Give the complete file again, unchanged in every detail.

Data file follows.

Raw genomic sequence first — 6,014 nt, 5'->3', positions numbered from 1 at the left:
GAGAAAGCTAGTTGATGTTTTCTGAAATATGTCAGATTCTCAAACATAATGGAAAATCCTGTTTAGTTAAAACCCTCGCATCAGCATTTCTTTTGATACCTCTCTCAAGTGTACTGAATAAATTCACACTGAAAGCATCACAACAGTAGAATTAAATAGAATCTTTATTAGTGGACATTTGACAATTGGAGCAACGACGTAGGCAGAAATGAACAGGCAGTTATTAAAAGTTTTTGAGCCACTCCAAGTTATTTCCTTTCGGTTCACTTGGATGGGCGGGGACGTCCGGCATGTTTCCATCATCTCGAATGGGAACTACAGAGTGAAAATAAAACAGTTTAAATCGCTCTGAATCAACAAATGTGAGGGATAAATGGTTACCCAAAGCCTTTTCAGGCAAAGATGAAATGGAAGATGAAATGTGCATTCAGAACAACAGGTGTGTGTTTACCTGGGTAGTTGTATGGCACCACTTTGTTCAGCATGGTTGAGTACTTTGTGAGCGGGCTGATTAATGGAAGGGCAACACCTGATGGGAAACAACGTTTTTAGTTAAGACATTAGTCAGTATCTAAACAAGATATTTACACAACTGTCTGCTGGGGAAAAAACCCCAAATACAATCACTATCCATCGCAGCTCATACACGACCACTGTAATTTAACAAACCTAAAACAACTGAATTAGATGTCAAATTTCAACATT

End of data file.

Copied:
Raw genomic sequence first — 6,014 nt, 5'->3', positions numbered from 1 at the left:
GAGAAAGCTAGTTGATGTTTTCTGAAATATGTCAGATTCTCAAACATAATGGAAAATCCTGTTTAGTTAAAACCCTCGCATCAGCATTTCTTTTGATACCTCTCTCAAGTGTACTGAATAAATTCACACTGAAAGCATCACAACAGTAGAATTAAATAGAATCTTTATTAGTGGACATTTGACAATTGGAGCAACGACGTAGGCAGAAATGAACAGGCAGTTATTAAAAGTTTTTGAGCCACTCCAAGTTATTTCCTTTCGGTTCACTTGGATGGGCGGGGACGTCCGGCATGTTTCCATCATCTCGAATGGGAACTACAGAGTGAAAATAAAACAGTTTAAATCGCTCTGAATCAACAAATGTGAGGGATAAATGGTTACCCAAAGCCTTTTCAGGCAAAGATGAAATGGAAGATGAAATGTGCATTCAGAACAACAGGTGTGTGTTTACCTGGGTAGTTGTATGGCACCACTTTGTTCAGCATGGTTGAGTACTTTGTGAGCGGGCTGATTAATGGAAGGGCAACACCTGATGGGAAACAACGTTTTTAGTTAAGACATTAGTCAGTATCTAAACAAGATATTTACACAACTGTCTGCTGGGGAAAAAACCCCAAATACAATCACTATCCATCGCAGCTCATACACGACCACTGTAATTTAACAAACCTAAAACAACTGAATTAGATGTCAAATTTCAACATT